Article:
Most importantly, in the Stallman regime nobody comes to anybody's doors to drag them off to jail for violating software licenses. If Microsoft sells me a proprietary license, then Bill Gates still gets to sleep at night, secure in the knowledge that the software police aren't going to knock down his door. And if I turn around the next day and sell Microsoft's software to somebody else or just give it away in total violation of the license, I get to sleep secure in the knowledge that the software police aren't going to knock down my door. We have achieved maximum flerbage for the maximum number of people, far more flerbage than exists in the status quo Raymond is advocating. Today the BSA is threatening to knoeck down many people's doors and in fact actually doing it in a few cases. There are arguments for allowing proprietary license, but this just isn't one of them.

Next week I'll be at the Software Development East Show in Boston, where I'll be discussing XML, SAX, DOM, XInclude, and other XML-related matters. Registration is still open, and we're also looking for a few more volunteers to help out with distributing class evaluations and doing general gopher work in the sessions. If anybody is interested in volunteering in exchange for free admission to the conference, (You get one-day at the conference for each day you volunteer, and of course when volunterring you get to attend the sessions you're assigned to.) please email Nicole Garbolino at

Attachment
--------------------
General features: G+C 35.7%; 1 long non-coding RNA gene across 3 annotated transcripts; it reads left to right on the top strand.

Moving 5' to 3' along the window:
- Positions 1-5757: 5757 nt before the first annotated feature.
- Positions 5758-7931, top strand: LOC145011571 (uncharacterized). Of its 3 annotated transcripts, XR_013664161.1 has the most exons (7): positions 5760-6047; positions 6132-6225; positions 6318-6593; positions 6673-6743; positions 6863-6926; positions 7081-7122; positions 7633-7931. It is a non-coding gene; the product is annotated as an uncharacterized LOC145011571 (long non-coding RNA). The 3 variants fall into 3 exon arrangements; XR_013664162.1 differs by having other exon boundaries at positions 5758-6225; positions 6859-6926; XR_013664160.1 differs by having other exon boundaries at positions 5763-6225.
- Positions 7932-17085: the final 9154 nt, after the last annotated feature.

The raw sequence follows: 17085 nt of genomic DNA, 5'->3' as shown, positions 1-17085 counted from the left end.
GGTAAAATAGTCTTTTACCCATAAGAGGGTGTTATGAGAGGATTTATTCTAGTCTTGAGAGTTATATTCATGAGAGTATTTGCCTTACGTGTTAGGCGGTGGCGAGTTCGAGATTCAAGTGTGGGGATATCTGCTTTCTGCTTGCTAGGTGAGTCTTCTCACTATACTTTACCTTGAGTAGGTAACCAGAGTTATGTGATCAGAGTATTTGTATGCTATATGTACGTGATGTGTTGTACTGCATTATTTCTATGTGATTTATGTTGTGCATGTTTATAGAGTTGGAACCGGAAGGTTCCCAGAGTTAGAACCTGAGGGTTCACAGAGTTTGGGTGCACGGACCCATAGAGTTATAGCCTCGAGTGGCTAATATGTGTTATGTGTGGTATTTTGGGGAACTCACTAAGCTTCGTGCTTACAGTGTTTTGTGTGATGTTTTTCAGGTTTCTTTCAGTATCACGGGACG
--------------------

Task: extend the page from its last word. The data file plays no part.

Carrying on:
Tuesday, August 21, 2001

Yesterday's comments about jEdit elicited a number of responses. Mouse wheel support and tabbed panes proved to be available through plug-ins. Several people suggested I check out the Clipper and/or XInsert plug-ins to provide me with an HTML palette. The Clipper jar archive seemed to be corrupt so I wasn't able to install it or test it. XInsert worked but it used a window rather than an always-on-top floating palette. Thus the focus kept getting shifted from one window to another and either the XInsert window or the document window would keep getting hidden. If this could be fixed (Is it possible to create floating palettes in Swing?) then XInsert might be what I'm looking for.